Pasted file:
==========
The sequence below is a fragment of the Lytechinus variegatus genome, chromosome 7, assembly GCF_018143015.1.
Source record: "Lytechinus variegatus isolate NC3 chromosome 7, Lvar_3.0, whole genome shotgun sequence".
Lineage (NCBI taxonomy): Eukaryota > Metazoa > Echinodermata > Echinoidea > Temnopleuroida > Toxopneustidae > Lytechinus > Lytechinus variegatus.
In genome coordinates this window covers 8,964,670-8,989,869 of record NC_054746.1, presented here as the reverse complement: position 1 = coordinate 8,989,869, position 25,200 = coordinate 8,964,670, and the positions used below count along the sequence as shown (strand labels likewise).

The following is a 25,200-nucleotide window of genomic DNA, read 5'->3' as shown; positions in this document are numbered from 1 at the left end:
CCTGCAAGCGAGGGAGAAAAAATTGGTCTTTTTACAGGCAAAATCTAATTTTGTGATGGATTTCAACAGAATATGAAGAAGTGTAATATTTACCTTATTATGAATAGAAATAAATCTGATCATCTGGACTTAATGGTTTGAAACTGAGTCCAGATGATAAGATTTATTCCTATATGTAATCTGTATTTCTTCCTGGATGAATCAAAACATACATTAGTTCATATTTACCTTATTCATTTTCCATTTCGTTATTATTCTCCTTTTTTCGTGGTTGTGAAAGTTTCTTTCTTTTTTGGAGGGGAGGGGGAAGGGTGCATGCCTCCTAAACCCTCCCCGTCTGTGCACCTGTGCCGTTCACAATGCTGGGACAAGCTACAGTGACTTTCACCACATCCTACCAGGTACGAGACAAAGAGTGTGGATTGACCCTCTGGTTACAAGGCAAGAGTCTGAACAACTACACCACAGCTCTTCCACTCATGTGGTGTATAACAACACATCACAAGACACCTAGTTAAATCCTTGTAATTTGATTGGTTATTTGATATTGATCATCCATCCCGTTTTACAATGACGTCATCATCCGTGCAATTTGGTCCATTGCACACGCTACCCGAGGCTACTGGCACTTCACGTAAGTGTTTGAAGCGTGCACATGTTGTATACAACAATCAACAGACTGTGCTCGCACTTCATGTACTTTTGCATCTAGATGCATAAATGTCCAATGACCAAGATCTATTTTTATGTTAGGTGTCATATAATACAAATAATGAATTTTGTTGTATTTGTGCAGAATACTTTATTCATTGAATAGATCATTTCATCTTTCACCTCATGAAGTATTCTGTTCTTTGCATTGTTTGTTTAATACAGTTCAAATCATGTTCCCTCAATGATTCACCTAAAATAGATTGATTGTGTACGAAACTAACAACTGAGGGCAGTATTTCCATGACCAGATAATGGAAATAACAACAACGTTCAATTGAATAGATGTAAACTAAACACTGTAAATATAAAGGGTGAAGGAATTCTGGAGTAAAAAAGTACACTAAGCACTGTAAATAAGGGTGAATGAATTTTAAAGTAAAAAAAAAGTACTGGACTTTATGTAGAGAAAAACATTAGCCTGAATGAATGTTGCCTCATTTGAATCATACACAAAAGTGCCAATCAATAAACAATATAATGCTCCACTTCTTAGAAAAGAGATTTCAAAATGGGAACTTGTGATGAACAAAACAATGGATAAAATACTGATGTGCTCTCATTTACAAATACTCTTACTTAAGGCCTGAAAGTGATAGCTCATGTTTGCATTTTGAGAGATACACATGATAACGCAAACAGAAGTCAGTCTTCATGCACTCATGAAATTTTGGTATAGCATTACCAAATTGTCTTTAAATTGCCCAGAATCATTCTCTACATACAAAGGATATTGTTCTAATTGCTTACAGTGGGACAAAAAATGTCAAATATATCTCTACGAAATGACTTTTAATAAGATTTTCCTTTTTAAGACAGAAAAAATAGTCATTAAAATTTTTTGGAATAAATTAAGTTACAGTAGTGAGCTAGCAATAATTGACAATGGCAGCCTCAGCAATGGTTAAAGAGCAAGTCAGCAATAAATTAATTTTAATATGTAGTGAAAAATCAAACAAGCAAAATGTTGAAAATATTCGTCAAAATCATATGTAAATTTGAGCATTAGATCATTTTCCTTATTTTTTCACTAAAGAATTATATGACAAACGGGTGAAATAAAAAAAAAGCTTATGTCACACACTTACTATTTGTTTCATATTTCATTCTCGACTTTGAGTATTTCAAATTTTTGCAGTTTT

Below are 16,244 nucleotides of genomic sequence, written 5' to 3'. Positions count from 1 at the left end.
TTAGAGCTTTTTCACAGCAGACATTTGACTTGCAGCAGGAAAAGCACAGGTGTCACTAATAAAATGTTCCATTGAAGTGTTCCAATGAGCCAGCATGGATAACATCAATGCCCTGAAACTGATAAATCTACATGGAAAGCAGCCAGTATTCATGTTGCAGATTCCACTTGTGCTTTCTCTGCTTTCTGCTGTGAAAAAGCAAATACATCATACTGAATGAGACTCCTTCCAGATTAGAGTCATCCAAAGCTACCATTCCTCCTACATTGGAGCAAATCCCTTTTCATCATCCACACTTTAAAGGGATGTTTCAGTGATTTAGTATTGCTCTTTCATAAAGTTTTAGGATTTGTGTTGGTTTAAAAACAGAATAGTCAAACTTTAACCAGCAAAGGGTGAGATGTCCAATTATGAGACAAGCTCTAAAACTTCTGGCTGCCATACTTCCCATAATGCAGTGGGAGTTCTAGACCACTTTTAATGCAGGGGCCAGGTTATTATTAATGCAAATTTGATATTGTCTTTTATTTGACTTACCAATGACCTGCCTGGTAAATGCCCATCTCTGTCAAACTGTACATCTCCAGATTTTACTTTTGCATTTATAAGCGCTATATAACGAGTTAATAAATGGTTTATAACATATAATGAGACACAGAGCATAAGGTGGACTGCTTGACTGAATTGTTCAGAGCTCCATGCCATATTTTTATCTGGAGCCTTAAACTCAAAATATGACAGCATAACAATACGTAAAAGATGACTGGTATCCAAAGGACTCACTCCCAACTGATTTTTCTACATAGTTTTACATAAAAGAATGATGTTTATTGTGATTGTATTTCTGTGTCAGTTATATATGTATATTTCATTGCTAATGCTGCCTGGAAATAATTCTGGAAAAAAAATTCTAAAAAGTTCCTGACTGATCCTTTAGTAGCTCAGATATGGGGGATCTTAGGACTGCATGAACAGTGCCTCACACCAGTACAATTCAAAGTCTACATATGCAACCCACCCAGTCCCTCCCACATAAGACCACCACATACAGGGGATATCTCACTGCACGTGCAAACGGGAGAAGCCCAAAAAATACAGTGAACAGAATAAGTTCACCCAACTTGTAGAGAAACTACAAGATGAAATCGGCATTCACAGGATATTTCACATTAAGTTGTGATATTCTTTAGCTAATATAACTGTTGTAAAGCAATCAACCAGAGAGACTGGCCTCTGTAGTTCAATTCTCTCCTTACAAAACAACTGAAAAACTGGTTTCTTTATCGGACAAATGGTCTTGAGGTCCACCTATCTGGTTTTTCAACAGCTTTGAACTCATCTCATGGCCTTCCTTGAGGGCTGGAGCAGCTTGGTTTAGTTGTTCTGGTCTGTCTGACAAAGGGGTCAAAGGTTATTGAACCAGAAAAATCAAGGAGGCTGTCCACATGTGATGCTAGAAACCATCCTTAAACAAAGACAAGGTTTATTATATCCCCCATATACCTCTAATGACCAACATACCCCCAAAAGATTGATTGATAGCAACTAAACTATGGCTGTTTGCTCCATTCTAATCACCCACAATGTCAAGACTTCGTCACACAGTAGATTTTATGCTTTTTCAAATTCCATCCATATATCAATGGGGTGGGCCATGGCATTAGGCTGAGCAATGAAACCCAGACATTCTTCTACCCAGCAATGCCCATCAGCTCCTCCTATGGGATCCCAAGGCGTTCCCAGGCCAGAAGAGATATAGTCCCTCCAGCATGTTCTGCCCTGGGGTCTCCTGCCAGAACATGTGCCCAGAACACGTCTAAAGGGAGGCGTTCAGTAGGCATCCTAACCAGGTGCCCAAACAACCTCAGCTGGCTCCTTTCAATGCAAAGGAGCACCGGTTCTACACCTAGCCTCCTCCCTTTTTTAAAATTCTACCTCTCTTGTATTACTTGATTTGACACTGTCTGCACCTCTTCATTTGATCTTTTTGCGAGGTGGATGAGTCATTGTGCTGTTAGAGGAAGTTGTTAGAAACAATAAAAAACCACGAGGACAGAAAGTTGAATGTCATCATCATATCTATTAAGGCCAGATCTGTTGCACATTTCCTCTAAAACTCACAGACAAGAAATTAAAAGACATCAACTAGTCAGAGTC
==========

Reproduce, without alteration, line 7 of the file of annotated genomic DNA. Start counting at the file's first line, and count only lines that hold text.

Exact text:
Below are 16,244 nucleotides of genomic sequence, written 5' to 3'. Positions count from 1 at the left end.